Goodbye's, see-ya-later's & transitions speak volumes. For some, it's business as usual. For others, the world feels like it's ending. Many fall somewhere in between. Regardless of your experience, separations pluck tenderly at our heart strings. They tap sonically on our tingling spines. They stoke heat in our chests and release butterflies in our stomachs. Separations are somatic: that is, they have an impact on our bodies.

Humans are wired to connect & your nervous systems is designed to chat with those around you. You feel light when your partner walks into the room. You start sweating when your boss walks towards you. Your whole being reverberates with love, concern & compassion when a small child takes a tumble on the sidewalk. The fact that our nervous systems gab with such ferocious fervour can be both a great gift & a rocky realization. 

How we learned to respond to goodbye was largely influenced by our early caregivers and interactions with close adults. Consider these:

  • Your father left for work before you woke up and returned home, well after you went to bed.
  • Your mother responded with shorter statements and less focus as time ticked closer to your grandparents' arrival.
  • Your uncle tucked you into bed, read you a story, and warmly wished you off to dreamland.

Each one of these common narratives offers an insight into the development of our internal working model for transition and separation:

  • Your father left for work before you woke up and returned home well after you went to bed.
    • (No ritual around separation and reunification)
  • Your mother responded with shorter statements and less focus as time ticked closer to your grandparent's arrival.
    • (Incomplete or inconsistent ritual around separation and reunification)
  • Your uncle tucked you into bed, read you a story, and warmly wished you off to dreamland.
    • (Consistent, tender and soothing ritual accompanying the transition from wake to sleep)

So, what does that have to do with sexuality and relationships today? As an adult in partnership (dating, partnered, or otherwise) you offer a similar, if not the same, template for separation & reunification as you experienced in those early years. If you aspire to intentionality, and present communication during time spent together and away from your partner(s), there are countless opportunities to experience affection & attention in moments of transition. Your nervous system is dynamic, repair-oriented & healing.

However, if you rush through, avoid, or make movements to shut down intentional transition, you cue the music for a dance with instability & insecurity with your partner. Do you ever experience:

  • Difficulty falling asleep
  • Binging on food during the late hours
  • Waking up feeling groggy or bothered even with ample hours of sleep
  • Increased anxiety as the work day comes to a close
  • Challenges connecting with your kids, pets, family members, and important projects
  • Spontaneous conflict with your partner following an airport pickup

While seemingly disconnected, there is no coincidence between these experiences & a terse relationship with transition. Our early selves are actually quite simple. We need to be soothed, reassured, attended to & loved consistently. As an adult, you likely learned to do that in unique ways yourself. And yet, if you are making the prime investment of living in partnership, why not cash in on the perks of your attentive other? Rituals around transition, separation & reunification offer powerful opportunities to fully land with your partner. Think aircraft controller moving in sync with pilot, offering an experience of welcoming from ground to gate.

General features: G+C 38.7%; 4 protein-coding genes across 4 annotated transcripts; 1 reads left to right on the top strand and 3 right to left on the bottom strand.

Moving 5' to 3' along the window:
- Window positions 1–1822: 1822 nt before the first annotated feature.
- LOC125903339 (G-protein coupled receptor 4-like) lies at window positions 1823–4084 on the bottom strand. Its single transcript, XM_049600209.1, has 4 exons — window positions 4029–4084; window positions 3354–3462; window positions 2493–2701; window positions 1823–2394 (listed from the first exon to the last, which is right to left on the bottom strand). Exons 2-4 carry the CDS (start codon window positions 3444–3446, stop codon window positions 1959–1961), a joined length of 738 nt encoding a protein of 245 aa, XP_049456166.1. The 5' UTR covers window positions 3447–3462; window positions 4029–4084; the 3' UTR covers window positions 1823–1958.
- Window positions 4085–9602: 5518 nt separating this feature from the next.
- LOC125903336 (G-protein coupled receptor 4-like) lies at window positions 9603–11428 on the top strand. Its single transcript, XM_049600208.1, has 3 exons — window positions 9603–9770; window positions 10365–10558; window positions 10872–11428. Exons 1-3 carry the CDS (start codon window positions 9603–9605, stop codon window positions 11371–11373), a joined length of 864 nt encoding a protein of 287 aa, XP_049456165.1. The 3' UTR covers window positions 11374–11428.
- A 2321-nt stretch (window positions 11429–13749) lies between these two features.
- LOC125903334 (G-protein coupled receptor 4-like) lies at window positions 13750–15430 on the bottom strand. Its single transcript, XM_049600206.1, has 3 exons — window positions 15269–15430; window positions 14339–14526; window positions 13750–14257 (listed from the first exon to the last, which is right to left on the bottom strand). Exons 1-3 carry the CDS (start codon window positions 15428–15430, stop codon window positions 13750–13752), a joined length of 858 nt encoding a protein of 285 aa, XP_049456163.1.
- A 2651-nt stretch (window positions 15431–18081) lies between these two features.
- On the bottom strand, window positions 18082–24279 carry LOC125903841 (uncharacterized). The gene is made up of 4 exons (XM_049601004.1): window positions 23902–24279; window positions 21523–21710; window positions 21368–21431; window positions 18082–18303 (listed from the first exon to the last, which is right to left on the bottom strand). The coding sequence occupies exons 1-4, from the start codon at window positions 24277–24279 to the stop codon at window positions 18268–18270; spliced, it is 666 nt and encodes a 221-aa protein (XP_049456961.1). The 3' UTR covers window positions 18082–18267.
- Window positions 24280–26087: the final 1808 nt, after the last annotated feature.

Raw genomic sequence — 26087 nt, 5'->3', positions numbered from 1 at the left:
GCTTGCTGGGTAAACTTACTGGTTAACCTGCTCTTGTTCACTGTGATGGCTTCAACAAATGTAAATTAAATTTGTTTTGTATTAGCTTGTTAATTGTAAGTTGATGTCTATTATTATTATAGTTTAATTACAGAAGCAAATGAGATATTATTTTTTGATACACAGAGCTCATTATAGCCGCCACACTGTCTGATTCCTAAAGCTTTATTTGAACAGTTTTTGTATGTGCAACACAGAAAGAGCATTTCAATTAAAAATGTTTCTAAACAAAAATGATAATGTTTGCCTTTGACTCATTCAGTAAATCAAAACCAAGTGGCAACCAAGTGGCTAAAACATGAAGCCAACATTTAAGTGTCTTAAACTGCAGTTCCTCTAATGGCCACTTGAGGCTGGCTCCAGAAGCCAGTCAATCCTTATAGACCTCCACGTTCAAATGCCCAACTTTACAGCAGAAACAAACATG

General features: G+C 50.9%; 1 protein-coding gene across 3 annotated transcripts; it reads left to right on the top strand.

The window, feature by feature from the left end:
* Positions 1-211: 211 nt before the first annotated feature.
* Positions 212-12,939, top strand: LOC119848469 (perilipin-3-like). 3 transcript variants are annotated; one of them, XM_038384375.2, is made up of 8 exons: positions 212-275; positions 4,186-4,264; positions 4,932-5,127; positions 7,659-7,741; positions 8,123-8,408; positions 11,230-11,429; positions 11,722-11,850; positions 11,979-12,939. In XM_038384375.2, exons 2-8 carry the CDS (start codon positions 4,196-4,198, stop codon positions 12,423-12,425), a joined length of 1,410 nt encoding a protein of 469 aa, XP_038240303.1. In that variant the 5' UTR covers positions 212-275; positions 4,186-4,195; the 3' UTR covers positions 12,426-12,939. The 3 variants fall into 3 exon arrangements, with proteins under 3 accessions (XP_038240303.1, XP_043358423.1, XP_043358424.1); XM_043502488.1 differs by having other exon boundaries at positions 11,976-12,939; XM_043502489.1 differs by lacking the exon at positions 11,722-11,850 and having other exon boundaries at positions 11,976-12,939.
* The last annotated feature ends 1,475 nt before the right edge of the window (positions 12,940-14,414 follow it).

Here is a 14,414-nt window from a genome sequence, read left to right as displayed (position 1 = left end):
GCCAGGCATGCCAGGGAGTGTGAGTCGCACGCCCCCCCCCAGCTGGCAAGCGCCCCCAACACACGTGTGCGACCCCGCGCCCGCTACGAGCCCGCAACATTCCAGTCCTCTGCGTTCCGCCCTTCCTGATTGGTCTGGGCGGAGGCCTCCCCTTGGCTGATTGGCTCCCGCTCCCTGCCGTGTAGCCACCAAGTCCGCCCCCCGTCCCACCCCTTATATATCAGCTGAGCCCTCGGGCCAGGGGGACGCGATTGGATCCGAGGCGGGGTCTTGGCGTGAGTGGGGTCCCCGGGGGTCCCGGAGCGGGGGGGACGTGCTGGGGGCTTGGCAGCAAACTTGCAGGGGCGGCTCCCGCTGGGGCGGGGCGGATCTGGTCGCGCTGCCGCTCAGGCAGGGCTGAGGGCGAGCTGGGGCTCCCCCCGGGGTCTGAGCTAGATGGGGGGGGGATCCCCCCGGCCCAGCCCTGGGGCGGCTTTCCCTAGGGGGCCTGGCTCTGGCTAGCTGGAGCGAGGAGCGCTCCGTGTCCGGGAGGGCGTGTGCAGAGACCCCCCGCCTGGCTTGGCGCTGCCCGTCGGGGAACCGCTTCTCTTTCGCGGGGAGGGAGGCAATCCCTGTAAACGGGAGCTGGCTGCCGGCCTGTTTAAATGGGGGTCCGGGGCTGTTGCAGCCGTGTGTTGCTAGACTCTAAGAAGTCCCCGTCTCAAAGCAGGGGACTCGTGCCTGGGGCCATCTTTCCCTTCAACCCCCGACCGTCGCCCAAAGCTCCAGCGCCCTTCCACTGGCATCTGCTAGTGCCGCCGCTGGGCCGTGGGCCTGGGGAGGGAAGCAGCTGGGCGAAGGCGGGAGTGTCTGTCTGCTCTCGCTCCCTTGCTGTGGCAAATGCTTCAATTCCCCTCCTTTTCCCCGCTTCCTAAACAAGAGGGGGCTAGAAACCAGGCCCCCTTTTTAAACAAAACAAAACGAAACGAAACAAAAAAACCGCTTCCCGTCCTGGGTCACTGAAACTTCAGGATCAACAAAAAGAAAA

How can you signal to that primal part of partner's nervous system that everything is ok? What activates the button that powers down your own defensive systems and says, "love & safety are here"? Consider these exercises with your partner as you turn towards rituals for separation & reunification:

  • When you walk in the door, take each other in full embrace & sink into it. I'm talking at least 30 seconds. Help identify & sooth points of tension within your partner. Be both explicit & help guide each other to the regions in your body that need the most support.
  • Experiment with landing in bed at the same time. Curate the room with soft lights - candles or LEDS - and gentle scents (i.e. essential oils). 
    • For partners with opposite sleep schedules, you DO NOT need to sleep at the same time BUT YOU CAN put each other to bed.
      • Consider sharing a song, reading, or expression of gratitude
      • Wrap your partner up snugly in the blankets
      • Offer sweet soothing expressions ("I'm here...I love you...I care about you...I can't wait to see you next")
  • Sit in silence, hand-in-hand, looking out the same window together before turning on the car & driving off
  • Fill your partner up with affirmations, tenderness & genuine touch before you walk out the door. Plan an extra 5 minutes for this (particularly in the mornings).
  • Check out Wired for Love by Stan Tatkin (particularly Chapter 5 - "Launchings and Landings: How to Use Morning and Bedtime Rituals" for even more ideas!

There is simply no end to the number of ways that you can transition & reunite with your partner. Be curious, accommodating & explorative. Most of all, BE THERE. Couple's that transition together, move with shared vision forever.

What creative ways do you signal endings & coming togethers with your partner? Feel welcome to comment below.


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